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AgriLife network informs horse owners about disease

Paul Schattenberg Published on 27 May 2011

The Animal Health Network is coordinating with the Texas Animal Health Commission to inform horse owners throughout the state about the potential spread of equine herpesvirus-1, also known as EHV-1, a highly contagious and potentially devastating equine disease.

Dr. Dee Ellis, executive director of the animal health commission and state veterinarian, requested the Texas AgriLife Extension Service activate the network earlier this week. In doing so, Texas became the third state – after Colorado and Michigan – to activate its Animal Health Network since animal health officials recently became concerned about a possible EHV-1 outbreak.

The Animal Health Network is a tool designed to reach non-commercial owners of horses, livestock and poultry with critical alerts and animal health information authored by the state veterinarian. It was developed by the Foreign and Zoonotic Disease Center at Texas A&M University.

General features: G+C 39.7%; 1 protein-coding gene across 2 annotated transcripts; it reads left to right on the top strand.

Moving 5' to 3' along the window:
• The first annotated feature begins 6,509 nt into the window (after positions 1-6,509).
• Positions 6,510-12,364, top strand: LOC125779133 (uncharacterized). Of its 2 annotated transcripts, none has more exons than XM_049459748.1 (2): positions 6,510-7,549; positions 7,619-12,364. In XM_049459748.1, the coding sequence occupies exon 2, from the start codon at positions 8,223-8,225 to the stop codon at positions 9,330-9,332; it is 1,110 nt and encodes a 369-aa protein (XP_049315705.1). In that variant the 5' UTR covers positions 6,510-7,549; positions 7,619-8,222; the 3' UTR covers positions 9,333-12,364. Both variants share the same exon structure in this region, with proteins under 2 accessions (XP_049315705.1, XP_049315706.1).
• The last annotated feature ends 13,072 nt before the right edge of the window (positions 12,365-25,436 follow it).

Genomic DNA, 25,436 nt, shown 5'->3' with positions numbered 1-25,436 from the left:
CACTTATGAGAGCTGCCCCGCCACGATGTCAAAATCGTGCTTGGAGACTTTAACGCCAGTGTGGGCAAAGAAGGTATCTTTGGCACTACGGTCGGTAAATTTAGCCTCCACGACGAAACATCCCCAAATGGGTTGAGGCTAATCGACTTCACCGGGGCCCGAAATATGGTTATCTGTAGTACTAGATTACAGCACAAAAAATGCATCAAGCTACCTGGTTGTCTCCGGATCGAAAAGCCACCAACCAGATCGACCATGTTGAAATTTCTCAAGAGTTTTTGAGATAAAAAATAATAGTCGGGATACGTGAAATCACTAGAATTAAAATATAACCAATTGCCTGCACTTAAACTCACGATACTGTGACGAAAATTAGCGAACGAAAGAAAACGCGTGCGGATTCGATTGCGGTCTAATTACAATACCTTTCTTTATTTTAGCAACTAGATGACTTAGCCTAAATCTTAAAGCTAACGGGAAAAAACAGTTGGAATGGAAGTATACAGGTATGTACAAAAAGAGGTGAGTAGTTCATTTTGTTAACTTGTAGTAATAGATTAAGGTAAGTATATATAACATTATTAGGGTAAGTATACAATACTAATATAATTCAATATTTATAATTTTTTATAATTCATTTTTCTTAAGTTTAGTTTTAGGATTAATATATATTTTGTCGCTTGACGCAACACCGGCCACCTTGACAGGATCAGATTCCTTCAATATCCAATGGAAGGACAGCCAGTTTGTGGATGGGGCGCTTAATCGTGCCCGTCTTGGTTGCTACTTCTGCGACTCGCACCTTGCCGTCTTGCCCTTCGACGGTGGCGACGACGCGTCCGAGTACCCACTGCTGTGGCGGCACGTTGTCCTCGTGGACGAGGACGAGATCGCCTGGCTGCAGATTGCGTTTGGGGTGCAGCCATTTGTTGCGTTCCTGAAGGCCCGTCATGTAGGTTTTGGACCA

“Non-commercial owners are often the most difficult to reach with timely information about disease outbreaks,” said Dr. Tammy Beckham, the center’s director. “The Animal Health Network has demonstrated it can inform these owners through local feed retailers and AgriLife Extension agents in the counties.”

The Texas Animal Health Commission is tracing exposed horses that attended the National Cutting Horse Association Western National Championships through May 8 in Ogden, Utah. Sixteen horses and 185 stablemates are under movement restrictions across the state, but there are no “confirmed” or “suspect” cases of EHV-1 under U.S. Department of Agriculture reporting guidelines, according to the commission’s May 26 report.

Under the management of Drs. Andy Vestal and Shannon Degenhart, both with AgriLife Extension, the Animal Health Network is being adopted in 11 states.

"AgriLife Extension agents are currently getting word out to the feed retailers who agreed to be a part of the network in their counties," Vestal said.

Co-partnering with the FAZD Center on the Animal Health Network is the National Extension Disaster Education Network, a program of the USDA's National Institute of Food and Agriculture, and AgriLife Extension.

More information about the Animal Health Network can be found at

For the latest news and information about the EHV-1 situation in Texas, visit the Animal health commission website at

For specific recommendations about diagnostic testing for EHV-1, visit the Texas Veterinary Medical Diagnostic Laboratory’s website: end_mark